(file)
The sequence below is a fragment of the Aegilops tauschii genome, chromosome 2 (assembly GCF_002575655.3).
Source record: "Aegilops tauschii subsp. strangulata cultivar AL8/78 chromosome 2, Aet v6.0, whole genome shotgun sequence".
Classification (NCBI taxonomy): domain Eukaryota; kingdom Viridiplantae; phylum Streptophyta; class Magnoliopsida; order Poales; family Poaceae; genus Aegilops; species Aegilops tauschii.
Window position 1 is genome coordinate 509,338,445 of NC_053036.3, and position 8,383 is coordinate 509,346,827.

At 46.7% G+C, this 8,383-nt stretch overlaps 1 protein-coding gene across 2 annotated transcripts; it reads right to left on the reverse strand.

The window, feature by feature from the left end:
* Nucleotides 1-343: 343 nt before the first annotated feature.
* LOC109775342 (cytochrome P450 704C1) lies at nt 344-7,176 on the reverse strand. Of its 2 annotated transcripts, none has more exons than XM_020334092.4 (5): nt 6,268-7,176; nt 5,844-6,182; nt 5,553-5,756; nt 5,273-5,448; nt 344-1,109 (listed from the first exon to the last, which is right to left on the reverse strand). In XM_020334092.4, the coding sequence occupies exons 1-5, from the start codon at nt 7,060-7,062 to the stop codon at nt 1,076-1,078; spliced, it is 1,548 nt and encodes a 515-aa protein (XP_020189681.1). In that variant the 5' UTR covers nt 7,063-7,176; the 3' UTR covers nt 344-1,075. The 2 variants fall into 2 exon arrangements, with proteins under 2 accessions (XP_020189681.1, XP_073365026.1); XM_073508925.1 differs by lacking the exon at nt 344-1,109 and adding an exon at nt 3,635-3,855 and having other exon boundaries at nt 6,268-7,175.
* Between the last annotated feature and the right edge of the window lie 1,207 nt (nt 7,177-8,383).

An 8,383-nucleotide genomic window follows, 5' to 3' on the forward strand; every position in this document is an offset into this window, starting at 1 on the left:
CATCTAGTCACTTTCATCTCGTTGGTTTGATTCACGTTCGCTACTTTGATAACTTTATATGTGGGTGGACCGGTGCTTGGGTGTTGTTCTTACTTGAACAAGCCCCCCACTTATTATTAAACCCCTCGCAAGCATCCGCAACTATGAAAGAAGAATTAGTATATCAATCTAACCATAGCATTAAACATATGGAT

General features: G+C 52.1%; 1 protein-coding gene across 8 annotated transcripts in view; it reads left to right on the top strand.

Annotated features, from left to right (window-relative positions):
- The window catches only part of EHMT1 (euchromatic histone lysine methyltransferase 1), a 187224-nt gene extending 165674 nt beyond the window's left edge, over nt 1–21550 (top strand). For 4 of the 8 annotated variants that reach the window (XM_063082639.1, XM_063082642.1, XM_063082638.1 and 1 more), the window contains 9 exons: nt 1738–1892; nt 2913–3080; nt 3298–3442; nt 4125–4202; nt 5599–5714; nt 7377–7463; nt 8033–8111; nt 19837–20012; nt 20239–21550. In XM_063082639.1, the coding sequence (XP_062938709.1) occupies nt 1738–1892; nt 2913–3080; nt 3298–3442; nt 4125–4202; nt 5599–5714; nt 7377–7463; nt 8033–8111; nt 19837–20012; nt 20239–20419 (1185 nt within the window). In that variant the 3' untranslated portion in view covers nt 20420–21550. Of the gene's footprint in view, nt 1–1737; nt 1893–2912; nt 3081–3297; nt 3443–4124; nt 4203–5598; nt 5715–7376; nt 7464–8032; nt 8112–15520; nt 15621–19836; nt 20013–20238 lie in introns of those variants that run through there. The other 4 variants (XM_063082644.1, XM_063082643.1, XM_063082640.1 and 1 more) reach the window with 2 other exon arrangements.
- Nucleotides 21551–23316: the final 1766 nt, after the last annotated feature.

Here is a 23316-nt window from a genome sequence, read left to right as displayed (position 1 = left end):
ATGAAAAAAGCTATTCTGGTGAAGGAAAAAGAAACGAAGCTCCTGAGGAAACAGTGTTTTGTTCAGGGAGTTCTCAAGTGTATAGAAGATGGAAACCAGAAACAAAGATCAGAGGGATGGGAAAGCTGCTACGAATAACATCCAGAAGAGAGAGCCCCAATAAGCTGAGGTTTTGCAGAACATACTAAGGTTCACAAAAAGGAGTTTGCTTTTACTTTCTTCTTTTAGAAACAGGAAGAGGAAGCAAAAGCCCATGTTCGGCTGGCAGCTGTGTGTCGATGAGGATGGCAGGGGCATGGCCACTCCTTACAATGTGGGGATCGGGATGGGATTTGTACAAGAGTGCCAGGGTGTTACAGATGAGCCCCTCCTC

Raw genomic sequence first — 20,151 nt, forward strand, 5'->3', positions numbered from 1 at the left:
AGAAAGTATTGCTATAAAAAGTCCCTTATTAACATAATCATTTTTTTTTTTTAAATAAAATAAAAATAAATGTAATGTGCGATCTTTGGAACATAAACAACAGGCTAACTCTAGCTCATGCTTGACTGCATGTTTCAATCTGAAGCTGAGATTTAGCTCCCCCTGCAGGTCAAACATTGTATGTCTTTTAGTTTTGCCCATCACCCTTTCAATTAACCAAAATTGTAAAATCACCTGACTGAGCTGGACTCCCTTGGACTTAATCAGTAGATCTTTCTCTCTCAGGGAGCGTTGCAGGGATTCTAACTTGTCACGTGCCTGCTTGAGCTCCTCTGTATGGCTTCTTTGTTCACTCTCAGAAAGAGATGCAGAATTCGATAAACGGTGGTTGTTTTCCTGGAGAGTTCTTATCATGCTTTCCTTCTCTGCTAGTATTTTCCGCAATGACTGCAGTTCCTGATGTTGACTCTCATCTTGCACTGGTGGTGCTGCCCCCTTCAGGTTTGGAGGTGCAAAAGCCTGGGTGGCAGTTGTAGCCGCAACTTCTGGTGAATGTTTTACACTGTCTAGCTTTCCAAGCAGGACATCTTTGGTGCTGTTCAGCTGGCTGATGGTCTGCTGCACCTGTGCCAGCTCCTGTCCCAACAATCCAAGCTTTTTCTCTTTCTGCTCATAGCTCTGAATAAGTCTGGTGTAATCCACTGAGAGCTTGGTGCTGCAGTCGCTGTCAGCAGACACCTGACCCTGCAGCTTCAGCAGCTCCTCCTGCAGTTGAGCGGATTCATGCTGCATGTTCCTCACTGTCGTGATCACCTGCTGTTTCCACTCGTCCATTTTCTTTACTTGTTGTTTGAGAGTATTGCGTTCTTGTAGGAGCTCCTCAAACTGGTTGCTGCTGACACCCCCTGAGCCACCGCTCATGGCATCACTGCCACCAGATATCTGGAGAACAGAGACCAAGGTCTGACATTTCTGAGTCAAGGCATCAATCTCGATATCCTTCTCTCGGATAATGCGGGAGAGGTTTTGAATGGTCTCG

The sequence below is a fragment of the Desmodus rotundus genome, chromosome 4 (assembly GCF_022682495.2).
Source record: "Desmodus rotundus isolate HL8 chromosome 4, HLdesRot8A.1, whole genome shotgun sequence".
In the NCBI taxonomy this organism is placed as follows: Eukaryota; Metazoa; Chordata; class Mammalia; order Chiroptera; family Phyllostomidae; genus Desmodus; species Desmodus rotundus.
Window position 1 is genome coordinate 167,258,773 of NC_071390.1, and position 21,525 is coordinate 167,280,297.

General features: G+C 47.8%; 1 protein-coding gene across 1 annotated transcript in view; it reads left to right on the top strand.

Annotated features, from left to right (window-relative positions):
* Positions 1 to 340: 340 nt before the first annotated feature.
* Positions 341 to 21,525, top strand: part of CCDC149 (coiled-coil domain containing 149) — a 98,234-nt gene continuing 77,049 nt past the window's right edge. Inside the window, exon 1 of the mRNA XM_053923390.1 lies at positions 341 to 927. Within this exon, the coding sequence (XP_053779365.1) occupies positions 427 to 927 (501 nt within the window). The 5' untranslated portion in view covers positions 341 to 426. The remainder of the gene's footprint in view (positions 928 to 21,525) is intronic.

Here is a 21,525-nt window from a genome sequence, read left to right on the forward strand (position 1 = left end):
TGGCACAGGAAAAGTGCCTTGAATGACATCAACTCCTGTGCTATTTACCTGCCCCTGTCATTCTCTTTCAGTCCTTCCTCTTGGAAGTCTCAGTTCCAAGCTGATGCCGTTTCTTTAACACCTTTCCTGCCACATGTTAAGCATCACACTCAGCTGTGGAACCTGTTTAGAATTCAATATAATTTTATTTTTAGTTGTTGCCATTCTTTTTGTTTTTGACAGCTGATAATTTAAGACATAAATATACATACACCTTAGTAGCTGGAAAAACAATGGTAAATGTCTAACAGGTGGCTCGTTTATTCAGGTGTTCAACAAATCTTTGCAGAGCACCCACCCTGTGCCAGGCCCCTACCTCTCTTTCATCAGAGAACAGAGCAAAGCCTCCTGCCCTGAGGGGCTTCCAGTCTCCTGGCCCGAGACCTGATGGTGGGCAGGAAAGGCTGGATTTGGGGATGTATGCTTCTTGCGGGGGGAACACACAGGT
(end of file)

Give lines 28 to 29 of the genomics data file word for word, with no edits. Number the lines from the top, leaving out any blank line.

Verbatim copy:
Here is a 21,525-nt window from a genome sequence, read left to right on the forward strand (position 1 = left end):
TGGCACAGGAAAAGTGCCTTGAATGACATCAACTCCTGTGCTATTTACCTGCCCCTGTCATTCTCTTTCAGTCCTTCCTCTTGGAAGTCTCAGTTCCAAGCTGATGCCGTTTCTTTAACACCTTTCCTGCCACATGTTAAGCATCACACTCAGCTGTGGAACCTGTTTAGAATTCAATATAATTTTATTTTTAGTTGTTGCCATTCTTTTTGTTTTTGACAGCTGATAATTTAAGACATAAATATACATACACCTTAGTAGCTGGAAAAACAATGGTAAATGTCTAACAGGTGGCTCGTTTATTCAGGTGTTCAACAAATCTTTGCAGAGCACCCACCCTGTGCCAGGCCCCTACCTCTCTTTCATCAGAGAACAGAGCAAAGCCTCCTGCCCTGAGGGGCTTCCAGTCTCCTGGCCCGAGACCTGATGGTGGGCAGGAAAGGCTGGATTTGGGGATGTATGCTTCTTGCGGGGGGAACACACAGGT